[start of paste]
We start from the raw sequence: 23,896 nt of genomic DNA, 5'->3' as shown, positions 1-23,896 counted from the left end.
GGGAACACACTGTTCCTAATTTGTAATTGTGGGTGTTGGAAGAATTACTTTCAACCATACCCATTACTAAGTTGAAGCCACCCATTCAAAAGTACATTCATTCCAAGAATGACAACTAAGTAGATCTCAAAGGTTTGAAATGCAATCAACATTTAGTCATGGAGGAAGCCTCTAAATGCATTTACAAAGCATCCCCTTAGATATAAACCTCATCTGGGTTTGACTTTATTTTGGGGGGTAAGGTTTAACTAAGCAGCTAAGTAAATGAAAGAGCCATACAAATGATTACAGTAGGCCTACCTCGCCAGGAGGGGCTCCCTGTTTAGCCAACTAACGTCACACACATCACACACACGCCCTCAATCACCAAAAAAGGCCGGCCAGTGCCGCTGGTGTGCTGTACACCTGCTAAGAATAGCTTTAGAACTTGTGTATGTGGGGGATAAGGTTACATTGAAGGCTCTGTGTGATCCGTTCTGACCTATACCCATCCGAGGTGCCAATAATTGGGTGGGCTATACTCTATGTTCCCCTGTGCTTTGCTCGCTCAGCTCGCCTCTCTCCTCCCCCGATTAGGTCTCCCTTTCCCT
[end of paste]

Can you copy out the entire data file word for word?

We start from the raw sequence: 23,896 nt of genomic DNA, 5'->3' as shown, positions 1-23,896 counted from the left end.
GGGAACACACTGTTCCTAATTTGTAATTGTGGGTGTTGGAAGAATTACTTTCAACCATACCCATTACTAAGTTGAAGCCACCCATTCAAAAGTACATTCATTCCAAGAATGACAACTAAGTAGATCTCAAAGGTTTGAAATGCAATCAACATTTAGTCATGGAGGAAGCCTCTAAATGCATTTACAAAGCATCCCCTTAGATATAAACCTCATCTGGGTTTGACTTTATTTTGGGGGGTAAGGTTTAACTAAGCAGCTAAGTAAATGAAAGAGCCATACAAATGATTACAGTAGGCCTACCTCGCCAGGAGGGGCTCCCTGTTTAGCCAACTAACGTCACACACATCACACACACGCCCTCAATCACCAAAAAAGGCCGGCCAGTGCCGCTGGTGTGCTGTACACCTGCTAAGAATAGCTTTAGAACTTGTGTATGTGGGGGATAAGGTTACATTGAAGGCTCTGTGTGATCCGTTCTGACCTATACCCATCCGAGGTGCCAATAATTGGGTGGGCTATACTCTATGTTCCCCTGTGCTTTGCTCGCTCAGCTCGCCTCTCTCCTCCCCCGATTAGGTCTCCCTTTCCCT